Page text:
New Half-Life 2 speedrun will make Valve cry

A new Half-Life 2 speedrun tears the second expansion for the sci-fi shooter into bits, catapulting Gordon Freeman through the sky as Valve likely sheds tears.

Half-Life 2 speedrun: A young woman with a focused expression, Alyx Vance from Valve FPS game Half-Life 2

Half-Life 2 speedruns are pretty surreal. In the almost 20 years since Valve’s iconic FPS game first arrived on PC (by the way, guys, if you’re reading this, feel free to do Half-Life 3 any time now, yeah?) almost every aspect of Gordon Freeman’s trek through City 17 has been pulled apart, glitched, broken, and exploited. Now, a new and highly frenetic run of Half-Life 2 Episode 2 has arrived, proving that, with the right moves and a lot of good luck, you can beat the entire Steam shooter in less than ten minutes. It’s enough to make a game developer weep.

Completed by two runners, ‘Jovik’ and ‘Qv2b,’ this is a ‘segmented’ run of Half-Life 2 Episode 2, finishing the entire game (excluding cutscenes) in a mind-bending nine minutes and 46 seconds.

For the uninitiated, a segmented run is essentially a composite of lots of much smaller, miniature speedruns. In some cases, runners will do each level individually, then splice them together to create a full speedrun of how fast the game could theoretically be completed if everything went right on every mission.

For Jovik and Qv2b, this means breaking Half-Life Episode 2 into 196 segments, each one containing a tricky exploit or difficult manoeuvre which might normally require several restarts and attempts to complete.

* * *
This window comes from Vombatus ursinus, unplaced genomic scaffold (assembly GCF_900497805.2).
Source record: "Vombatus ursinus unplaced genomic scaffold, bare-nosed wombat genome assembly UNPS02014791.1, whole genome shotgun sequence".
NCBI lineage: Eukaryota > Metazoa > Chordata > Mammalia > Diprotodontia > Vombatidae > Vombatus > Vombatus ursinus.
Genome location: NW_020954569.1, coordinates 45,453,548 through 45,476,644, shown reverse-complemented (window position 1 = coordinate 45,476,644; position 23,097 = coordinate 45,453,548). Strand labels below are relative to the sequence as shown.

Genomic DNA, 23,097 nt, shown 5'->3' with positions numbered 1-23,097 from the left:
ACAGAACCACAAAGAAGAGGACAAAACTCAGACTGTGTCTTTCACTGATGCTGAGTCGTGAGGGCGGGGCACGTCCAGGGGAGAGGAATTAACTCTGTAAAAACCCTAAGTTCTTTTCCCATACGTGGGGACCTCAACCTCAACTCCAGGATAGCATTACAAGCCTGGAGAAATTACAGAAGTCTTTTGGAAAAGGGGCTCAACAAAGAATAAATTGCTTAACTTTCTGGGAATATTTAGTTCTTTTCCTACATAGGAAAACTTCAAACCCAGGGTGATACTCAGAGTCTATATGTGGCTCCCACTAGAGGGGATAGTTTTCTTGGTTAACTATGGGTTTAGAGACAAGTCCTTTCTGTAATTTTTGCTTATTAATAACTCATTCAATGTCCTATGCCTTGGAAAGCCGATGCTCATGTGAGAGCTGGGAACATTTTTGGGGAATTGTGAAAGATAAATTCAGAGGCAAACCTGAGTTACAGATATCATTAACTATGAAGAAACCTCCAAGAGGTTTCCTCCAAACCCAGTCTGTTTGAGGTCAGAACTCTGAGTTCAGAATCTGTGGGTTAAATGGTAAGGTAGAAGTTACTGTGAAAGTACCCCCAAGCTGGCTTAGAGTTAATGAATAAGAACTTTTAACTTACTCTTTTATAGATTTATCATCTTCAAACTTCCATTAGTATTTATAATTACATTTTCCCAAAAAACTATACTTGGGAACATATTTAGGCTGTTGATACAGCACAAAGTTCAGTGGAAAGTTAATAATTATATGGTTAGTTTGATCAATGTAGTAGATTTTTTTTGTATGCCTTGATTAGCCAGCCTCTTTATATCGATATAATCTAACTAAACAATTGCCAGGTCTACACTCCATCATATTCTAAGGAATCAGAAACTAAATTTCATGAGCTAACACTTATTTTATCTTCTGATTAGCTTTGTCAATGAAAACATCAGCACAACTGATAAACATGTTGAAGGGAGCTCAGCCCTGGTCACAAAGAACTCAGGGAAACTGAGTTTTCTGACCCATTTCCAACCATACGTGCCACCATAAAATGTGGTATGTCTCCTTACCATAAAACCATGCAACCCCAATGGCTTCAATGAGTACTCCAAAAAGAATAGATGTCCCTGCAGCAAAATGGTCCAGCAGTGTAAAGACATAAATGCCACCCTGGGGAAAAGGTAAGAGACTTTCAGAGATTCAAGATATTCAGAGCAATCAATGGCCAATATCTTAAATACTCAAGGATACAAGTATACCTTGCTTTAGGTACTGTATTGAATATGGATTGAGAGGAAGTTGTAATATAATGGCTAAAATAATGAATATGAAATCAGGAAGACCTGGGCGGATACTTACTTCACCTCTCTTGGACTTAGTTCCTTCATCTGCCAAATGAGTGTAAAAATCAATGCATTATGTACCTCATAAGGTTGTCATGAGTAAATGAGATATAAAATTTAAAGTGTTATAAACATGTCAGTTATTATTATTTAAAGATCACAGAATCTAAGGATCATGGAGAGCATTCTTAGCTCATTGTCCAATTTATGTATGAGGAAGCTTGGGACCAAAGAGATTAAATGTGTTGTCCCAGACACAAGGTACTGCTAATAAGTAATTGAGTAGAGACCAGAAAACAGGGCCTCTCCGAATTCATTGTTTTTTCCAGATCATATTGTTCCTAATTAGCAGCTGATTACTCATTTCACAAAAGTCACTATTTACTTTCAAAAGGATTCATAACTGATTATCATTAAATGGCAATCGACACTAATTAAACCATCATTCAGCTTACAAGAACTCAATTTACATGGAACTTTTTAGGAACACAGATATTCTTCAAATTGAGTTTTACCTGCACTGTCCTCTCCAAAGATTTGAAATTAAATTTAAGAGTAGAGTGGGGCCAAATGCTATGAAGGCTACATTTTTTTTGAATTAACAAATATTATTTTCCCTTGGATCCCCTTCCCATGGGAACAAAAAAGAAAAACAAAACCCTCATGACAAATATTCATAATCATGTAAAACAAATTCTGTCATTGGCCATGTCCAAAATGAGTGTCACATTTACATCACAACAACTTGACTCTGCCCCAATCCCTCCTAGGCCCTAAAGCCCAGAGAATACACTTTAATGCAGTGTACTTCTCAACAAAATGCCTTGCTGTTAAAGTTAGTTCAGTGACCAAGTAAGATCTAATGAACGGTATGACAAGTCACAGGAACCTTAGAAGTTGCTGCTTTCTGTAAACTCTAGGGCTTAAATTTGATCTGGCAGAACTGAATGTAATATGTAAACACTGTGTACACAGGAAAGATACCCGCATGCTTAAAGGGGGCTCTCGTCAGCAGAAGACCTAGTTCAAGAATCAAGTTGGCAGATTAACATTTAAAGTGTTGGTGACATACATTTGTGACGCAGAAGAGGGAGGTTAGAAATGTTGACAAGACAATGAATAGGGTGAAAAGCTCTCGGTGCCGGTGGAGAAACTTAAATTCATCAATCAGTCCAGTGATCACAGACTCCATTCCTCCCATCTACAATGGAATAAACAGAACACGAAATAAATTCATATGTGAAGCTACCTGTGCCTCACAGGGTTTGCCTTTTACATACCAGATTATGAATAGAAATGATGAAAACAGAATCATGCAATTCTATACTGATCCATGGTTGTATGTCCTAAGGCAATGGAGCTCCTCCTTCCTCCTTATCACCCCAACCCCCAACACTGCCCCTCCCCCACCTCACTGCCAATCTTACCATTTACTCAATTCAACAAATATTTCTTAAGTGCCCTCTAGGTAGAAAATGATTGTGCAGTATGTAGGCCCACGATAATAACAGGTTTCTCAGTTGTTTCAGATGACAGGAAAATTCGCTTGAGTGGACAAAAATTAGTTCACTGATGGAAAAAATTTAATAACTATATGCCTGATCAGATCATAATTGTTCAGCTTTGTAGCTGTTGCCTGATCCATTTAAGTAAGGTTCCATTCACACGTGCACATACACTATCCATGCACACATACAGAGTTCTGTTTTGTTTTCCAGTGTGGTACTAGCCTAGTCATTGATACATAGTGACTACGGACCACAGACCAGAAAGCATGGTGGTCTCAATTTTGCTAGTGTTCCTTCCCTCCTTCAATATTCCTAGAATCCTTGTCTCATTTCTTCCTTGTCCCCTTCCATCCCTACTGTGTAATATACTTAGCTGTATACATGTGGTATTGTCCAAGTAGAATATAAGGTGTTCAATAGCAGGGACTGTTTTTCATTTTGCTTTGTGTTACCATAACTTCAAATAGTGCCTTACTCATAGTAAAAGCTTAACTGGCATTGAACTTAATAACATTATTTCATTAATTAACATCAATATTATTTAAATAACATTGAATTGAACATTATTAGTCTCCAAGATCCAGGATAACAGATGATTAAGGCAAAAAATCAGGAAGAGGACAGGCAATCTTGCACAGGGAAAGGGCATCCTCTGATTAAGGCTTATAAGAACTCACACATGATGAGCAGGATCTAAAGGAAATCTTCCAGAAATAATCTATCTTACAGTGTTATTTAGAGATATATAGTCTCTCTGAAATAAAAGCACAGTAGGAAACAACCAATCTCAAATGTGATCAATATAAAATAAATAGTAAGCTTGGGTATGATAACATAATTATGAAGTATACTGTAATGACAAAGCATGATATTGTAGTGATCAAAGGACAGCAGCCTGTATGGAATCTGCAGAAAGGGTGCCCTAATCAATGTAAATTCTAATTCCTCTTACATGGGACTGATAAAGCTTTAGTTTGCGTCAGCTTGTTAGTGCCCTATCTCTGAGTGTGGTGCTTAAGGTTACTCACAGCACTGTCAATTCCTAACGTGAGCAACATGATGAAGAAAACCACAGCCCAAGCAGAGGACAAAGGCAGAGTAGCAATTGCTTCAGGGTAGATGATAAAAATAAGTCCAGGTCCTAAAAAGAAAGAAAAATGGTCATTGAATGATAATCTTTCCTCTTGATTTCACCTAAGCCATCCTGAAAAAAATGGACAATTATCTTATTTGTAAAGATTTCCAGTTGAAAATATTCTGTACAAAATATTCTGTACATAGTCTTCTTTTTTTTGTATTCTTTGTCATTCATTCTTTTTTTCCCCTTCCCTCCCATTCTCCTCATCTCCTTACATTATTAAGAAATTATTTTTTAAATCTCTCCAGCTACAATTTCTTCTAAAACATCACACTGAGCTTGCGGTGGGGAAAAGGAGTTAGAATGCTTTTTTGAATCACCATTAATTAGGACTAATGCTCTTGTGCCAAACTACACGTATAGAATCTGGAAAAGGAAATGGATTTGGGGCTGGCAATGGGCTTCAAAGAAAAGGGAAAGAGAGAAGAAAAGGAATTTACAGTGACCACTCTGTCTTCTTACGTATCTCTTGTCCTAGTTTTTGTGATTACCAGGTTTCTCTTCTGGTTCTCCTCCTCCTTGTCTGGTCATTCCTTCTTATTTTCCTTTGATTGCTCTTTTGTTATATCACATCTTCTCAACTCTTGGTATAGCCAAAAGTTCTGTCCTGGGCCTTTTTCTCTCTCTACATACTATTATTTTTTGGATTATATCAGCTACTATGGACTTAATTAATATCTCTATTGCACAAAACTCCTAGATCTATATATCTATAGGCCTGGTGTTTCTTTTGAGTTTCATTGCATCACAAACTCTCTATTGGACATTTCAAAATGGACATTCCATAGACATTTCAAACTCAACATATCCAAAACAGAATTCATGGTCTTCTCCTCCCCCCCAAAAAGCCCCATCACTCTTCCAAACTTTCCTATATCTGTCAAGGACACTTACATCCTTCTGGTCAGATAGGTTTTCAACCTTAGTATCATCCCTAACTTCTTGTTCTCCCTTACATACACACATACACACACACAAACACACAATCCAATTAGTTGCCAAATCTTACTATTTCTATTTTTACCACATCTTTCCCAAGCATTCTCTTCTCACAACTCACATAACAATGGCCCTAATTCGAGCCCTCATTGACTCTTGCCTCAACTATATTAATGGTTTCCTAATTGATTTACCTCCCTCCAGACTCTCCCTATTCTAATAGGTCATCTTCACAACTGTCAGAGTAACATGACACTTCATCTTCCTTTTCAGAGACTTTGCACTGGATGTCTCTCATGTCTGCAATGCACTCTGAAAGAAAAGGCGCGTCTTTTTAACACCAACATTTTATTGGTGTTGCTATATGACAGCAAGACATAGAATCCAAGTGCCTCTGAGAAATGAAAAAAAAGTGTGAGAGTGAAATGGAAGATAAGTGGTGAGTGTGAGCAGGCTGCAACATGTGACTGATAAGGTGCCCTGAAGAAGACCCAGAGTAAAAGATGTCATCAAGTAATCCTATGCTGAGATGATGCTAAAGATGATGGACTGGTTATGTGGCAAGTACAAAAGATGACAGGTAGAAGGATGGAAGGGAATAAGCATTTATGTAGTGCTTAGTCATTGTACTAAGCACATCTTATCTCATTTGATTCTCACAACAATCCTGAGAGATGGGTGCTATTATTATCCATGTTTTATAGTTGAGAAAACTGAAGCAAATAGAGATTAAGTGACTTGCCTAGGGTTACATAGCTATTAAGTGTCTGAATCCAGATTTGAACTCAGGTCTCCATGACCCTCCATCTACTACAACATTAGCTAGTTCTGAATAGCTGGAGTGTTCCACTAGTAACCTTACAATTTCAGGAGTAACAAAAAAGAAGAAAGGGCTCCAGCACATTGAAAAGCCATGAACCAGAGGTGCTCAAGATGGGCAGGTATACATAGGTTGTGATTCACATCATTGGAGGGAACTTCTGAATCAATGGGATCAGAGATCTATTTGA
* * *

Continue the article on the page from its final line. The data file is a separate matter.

The result is a hypothetical ‘perfect’ run of Episode 2, with every one of the 196 segments executed on the first try, and composited together to make a full video. You can see the whole thing below:

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Now, you might notice that for a lot of the time, Gordon Freeman is running backwards – or, even when he does run forwards, he’s going at a massively increased pace. This is due to an exploit in Valve’s Source engine called accelerated back hopping.

Essentially, although the player’s speed is capped when you run in certain directions, Valve did not apply the speed cap if you jump, turn to the right, and then jump again – it’s a simple trick, but it allows you to break the game’s speed limiter and allow Gordon to whizz through Half-Life at about warp nine.

That trick, combined with how Source calculates the physics and weights of other in-game objects, allow for some truly spectacular skips. In terms of fall damage, the Source engine applies this over multiple frames or ‘ticks.’

Half-Life 2 speedrun: A young woman, Alyx Vance, dangles precariously over a sheer fall

But if you hit the ground and then move very quickly away from the precise spot where you landed – which Jovik and Qv2b can do, thanks to accelerated back hopping – Half-Life 2 literally doesn’t have enough time to calculate where you impacted and apply the relevant fall damage, so you don’t lose any health.

It’s another testament to the ingenuity and dedication of speedrunners, who just last week managed to beat Frictional’s latest horror game Amnesia The Bunker in less than 90 seconds.

If you’re a big Half-Life fan and love the classics, check out some of the other best old games that will still run on your PC. Alternatively, you might be wondering – like we all are – whatever happened to Half-Life 3. We’re never giving up hope.